Palace and prison.
Residence ok the kings of France.
In the 6th century, Clovis, the first french King, established his royal residence on the Île-de-la-Cité. Five century mater, Hugues Capet, the first Capetian King, established his council and gouvernement in the Palais de la Cité, which thus bécane the seat of royal power.
Symbol of royal power
In the 14th century, Philippe IV the Fair- continuing the work of his grandfather, Saint Louis- tu rend the Palace into à prestigious symbol of the monarchy. It became the seat of the Parlement de Paris.
Palace of Justice and prison
At the end of the 14th century, Cherkes V left the royal residence on the Ïle-de-la-Cité for the hôtel 'Saint-Pol, since destroyed, following the assassination of his father's advisors. Hé appointed à steward, or "concierge" endowed with legal powers, to eu. The Palace and prison.
Numerous prisoners of State were kept here, such as Ravaillac, Henri IV's assassin. In later times, the Revolutionary Tribunal sat in the Palace and used it increasingly as a prison. The Conciergerie was listed as a historical monument in 1914.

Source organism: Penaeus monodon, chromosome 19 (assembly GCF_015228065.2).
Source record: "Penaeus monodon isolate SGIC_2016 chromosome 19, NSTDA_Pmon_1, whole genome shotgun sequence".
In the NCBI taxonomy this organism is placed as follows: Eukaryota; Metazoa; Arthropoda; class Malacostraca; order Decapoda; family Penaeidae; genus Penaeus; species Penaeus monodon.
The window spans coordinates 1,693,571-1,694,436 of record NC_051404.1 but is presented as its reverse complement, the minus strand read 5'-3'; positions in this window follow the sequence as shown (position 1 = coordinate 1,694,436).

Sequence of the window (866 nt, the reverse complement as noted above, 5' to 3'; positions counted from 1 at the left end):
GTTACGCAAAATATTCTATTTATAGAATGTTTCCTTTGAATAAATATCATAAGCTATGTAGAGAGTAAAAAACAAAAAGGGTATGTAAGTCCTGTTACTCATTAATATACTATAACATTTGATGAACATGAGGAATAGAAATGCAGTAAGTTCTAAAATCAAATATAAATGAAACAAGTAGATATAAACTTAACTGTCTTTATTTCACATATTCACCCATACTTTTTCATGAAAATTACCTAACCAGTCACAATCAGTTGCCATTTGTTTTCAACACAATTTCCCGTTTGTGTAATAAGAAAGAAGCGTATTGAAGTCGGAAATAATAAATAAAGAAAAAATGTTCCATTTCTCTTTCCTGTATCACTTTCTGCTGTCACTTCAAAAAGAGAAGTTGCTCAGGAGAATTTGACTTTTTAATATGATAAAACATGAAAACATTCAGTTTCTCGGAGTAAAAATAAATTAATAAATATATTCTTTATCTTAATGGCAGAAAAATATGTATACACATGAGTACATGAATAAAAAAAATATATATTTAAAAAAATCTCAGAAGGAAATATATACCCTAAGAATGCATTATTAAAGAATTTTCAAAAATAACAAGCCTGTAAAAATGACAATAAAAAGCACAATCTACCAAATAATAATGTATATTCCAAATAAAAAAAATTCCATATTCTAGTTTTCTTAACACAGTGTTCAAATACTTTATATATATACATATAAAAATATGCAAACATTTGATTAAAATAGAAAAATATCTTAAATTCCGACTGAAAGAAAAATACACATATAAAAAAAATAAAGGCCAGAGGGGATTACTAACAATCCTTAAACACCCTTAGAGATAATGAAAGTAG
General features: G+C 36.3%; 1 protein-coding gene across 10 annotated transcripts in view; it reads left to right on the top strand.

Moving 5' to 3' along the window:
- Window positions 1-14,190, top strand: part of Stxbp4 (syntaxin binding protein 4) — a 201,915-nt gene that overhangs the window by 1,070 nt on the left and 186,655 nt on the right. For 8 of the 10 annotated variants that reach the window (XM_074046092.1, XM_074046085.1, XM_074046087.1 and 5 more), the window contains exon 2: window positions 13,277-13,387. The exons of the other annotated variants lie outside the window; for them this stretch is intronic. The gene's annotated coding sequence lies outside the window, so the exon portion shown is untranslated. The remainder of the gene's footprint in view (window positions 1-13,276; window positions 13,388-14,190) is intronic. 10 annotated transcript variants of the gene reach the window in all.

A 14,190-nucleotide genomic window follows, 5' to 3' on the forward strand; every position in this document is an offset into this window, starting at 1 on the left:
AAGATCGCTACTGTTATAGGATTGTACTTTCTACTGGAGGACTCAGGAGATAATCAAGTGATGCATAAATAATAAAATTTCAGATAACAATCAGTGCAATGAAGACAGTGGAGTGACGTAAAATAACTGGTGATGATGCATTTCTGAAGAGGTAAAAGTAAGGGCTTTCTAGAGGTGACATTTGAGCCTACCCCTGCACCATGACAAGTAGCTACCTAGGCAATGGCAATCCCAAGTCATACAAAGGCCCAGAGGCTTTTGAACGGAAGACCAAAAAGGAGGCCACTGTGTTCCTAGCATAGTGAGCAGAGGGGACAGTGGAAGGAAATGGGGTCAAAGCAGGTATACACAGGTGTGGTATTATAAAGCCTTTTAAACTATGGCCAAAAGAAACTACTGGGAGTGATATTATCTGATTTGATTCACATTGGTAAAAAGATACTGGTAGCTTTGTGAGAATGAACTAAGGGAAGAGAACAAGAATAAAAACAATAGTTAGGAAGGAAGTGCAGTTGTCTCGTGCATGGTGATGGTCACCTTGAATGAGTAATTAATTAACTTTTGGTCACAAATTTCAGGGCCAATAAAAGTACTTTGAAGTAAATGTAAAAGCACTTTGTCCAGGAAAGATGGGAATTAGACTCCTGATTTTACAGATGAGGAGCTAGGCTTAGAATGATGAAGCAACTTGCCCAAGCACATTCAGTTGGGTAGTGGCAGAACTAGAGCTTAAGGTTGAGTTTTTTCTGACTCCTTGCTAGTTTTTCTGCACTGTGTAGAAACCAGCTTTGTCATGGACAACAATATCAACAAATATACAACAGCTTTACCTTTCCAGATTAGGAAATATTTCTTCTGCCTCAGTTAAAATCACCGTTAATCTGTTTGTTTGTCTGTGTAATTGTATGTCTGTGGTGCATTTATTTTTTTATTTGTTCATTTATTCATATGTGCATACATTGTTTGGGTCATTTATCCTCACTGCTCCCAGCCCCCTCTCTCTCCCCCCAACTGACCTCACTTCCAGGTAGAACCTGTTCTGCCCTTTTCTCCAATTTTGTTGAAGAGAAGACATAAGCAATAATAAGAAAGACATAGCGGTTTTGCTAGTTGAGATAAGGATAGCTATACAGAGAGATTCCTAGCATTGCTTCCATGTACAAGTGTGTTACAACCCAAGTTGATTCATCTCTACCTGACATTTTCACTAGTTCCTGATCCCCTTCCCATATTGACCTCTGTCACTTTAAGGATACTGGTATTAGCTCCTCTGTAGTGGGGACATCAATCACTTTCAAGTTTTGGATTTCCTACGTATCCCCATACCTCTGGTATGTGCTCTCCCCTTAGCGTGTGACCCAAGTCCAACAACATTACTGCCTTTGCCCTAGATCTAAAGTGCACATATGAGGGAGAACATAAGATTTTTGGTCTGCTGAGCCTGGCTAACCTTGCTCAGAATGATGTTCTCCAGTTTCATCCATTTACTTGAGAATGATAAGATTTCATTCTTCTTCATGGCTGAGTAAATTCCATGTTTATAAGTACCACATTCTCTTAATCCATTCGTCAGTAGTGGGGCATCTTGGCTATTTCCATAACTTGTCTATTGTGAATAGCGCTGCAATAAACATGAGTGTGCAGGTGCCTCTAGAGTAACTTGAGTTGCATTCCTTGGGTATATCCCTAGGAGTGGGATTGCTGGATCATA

The Conciergerie had à reputation for being the toughest of all prisons.
During the Reign of Terror, its cells accommodated several hundred prisonners kept in terribily unhealthy and crowded conditions.
Up until 1794, "suspects" were kept together with common law prisoners.
On the eve of their court appearance, prisonners were notified that their trial was to begin and of the charges brought against them by the "evening journal" or bill of indicment.
Once the verdict had been given, prisoners sentenced to death were allowed to enjoy à final feast.
The Conciergerie is not accessible to people with reduced mobility.
To see all the photos from the album, click on the link.